Katrina may have provided a lesson, and if you are in the Keys, I hope you have evacuated. Gulf Coast be ready – its always best to hesitate before proliferating panic…. but then I saw this ever-threatening satellite shot from NASA. Rita is forecast to travel west from the keys and into the Gulf of Mexico, now even more cooking than when Katrina passed through.
Along with Anderson Cooper and Shepard Smith, Brian Williams has been leading the charge of reporters and anchors reassessing their obligations and priorities as journalists in the wake of Hurricane Katrina. Williams has been keeping a detailed daily blog on the production of his Nightly News since before Katrina struck and in the wake of the Hurricane it has become a must read.
There continue to be cries of grandstanding, Geraldo quasi-heroics and more (see this report in Accuracy in the Media), however, many journalists have been expressing a sincere commitment to stick to the story and those that derive from it, as Matea Gold writes in today’s LA Times.
This week CNN, NBC and other networks have announced plans to open New Orleans bureaus to stay close to the story, and Williams hopes to meet with network execs to plan future stories on related issues including, race, poverty, the environment, and Iraq.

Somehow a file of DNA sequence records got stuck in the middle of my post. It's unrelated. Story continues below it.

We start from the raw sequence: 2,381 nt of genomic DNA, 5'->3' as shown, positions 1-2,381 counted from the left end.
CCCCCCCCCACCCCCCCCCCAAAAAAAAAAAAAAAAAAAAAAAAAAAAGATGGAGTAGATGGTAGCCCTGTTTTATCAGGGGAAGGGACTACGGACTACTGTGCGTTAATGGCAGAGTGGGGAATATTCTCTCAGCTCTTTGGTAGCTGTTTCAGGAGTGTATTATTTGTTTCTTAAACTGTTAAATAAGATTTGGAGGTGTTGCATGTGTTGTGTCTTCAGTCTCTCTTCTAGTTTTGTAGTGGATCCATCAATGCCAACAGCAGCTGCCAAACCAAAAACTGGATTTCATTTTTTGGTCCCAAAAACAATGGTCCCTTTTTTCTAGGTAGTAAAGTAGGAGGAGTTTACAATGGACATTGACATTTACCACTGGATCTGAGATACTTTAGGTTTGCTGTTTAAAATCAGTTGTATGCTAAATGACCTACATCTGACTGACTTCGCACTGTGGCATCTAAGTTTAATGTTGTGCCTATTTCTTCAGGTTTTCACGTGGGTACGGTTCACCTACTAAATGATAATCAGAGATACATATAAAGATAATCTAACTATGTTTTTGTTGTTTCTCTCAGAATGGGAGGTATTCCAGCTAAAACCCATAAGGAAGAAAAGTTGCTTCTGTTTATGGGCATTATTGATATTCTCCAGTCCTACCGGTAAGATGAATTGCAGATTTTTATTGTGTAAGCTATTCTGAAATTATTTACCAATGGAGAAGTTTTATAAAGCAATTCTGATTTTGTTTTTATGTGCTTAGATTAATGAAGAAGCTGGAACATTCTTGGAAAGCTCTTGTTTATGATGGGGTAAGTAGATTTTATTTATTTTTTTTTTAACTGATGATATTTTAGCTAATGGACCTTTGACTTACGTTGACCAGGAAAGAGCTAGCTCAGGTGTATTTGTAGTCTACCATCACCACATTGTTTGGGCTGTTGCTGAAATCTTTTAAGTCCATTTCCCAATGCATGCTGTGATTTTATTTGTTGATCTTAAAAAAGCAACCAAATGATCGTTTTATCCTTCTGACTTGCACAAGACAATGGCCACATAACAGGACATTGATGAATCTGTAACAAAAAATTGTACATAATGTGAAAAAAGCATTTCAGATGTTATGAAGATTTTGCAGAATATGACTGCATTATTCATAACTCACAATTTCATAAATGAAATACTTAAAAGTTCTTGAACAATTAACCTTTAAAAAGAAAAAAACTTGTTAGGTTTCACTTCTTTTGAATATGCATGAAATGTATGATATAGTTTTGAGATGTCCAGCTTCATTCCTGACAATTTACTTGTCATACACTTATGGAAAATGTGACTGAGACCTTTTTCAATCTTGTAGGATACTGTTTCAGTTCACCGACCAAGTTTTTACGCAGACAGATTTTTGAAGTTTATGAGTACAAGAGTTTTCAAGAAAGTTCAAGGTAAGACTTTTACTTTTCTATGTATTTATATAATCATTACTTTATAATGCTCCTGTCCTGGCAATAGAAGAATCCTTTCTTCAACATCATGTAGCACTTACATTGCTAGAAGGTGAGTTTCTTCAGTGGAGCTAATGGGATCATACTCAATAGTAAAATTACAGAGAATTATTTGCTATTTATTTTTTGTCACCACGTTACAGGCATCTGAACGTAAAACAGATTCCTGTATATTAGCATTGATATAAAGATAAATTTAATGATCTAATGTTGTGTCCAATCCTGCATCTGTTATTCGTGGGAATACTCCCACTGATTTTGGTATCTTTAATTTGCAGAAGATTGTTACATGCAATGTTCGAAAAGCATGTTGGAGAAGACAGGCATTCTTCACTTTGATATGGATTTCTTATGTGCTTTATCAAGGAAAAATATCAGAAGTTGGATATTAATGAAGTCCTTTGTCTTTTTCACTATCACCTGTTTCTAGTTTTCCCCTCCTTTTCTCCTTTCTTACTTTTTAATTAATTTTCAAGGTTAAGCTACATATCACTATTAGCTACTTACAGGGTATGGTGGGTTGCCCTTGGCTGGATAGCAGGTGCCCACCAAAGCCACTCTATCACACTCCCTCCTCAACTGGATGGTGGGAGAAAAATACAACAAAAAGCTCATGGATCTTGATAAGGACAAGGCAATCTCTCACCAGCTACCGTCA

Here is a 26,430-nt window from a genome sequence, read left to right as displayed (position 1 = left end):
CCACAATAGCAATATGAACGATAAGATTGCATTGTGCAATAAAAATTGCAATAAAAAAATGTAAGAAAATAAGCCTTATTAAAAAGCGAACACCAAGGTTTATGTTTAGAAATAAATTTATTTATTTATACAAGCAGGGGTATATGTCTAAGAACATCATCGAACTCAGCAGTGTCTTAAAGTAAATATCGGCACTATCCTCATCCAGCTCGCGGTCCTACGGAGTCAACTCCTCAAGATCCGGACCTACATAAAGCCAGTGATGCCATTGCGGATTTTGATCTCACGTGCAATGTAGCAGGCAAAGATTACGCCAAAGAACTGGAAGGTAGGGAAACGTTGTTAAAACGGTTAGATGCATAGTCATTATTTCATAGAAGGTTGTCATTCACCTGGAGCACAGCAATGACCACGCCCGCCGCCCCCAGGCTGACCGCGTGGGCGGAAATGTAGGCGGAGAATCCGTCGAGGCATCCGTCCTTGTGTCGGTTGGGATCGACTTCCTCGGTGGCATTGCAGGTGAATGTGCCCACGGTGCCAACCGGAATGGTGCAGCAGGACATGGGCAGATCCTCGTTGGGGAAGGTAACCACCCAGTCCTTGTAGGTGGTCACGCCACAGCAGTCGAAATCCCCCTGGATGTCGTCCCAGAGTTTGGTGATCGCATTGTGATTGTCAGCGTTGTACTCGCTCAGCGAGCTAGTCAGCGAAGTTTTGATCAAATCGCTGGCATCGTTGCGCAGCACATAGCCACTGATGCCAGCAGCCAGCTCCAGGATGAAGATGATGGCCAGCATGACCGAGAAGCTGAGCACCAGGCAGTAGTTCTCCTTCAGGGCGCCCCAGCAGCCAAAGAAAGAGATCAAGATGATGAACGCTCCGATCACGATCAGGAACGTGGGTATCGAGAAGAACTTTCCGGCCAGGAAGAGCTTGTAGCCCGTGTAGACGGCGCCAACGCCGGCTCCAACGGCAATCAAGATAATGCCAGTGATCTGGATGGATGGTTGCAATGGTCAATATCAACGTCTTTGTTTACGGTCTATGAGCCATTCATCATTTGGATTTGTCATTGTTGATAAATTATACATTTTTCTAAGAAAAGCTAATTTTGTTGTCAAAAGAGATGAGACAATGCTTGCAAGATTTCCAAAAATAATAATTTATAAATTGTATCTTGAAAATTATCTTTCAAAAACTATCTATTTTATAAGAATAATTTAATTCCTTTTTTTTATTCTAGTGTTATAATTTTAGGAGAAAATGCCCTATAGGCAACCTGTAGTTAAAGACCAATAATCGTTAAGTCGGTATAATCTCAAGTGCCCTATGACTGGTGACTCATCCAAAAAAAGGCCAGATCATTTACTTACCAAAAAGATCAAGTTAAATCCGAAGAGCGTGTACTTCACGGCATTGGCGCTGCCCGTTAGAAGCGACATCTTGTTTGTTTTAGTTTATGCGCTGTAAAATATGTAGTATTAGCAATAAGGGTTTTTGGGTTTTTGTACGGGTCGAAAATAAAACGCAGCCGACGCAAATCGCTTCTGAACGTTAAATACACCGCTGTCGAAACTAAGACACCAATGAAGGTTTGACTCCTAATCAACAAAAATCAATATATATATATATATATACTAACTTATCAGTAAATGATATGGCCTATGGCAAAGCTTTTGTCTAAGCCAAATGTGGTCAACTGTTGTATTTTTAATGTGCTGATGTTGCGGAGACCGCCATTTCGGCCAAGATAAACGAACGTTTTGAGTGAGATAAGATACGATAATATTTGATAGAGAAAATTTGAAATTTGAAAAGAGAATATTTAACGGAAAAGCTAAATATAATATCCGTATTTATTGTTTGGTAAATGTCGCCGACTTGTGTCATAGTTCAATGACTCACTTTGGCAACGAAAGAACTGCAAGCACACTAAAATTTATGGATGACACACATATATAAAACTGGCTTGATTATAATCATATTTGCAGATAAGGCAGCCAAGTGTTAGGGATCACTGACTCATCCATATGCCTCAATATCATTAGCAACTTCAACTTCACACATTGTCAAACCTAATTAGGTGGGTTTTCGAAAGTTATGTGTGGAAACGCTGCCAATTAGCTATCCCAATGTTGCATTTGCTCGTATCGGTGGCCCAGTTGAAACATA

Nikki Finke declares that the media moguls have already brought Katrina coverage back to “post 9/11 caution,” in this week’s LA Weekly.
The last two days have been horrifying in Iraq with rampant suicide bombings and hundreds killed. The media appeared to be back on the attack, but, how can they let this unpopular war continue when it is only enabling MORE terror instead of defeating it? Ariana Huffington gripes.
According to an AP release: WASHINGTON (AP) – The U.S. military is mounting a counteroffensive in a war of words with Iraq’s insurgents, firing off accusations of child murder, kidnapping, torture, brainwashing and plans to use chemical weapons
Today in Media Matters, Bush wondered aloud if the U.S. is capable of handling another terrorist attack, but the Washington Post failed to print it.
The majority of the public would like to see Iraq funding cut to support the Katrina victims, notes a Wall Street Journal poll.
73% say rebuilding New Orleans is more important than cutting taxes.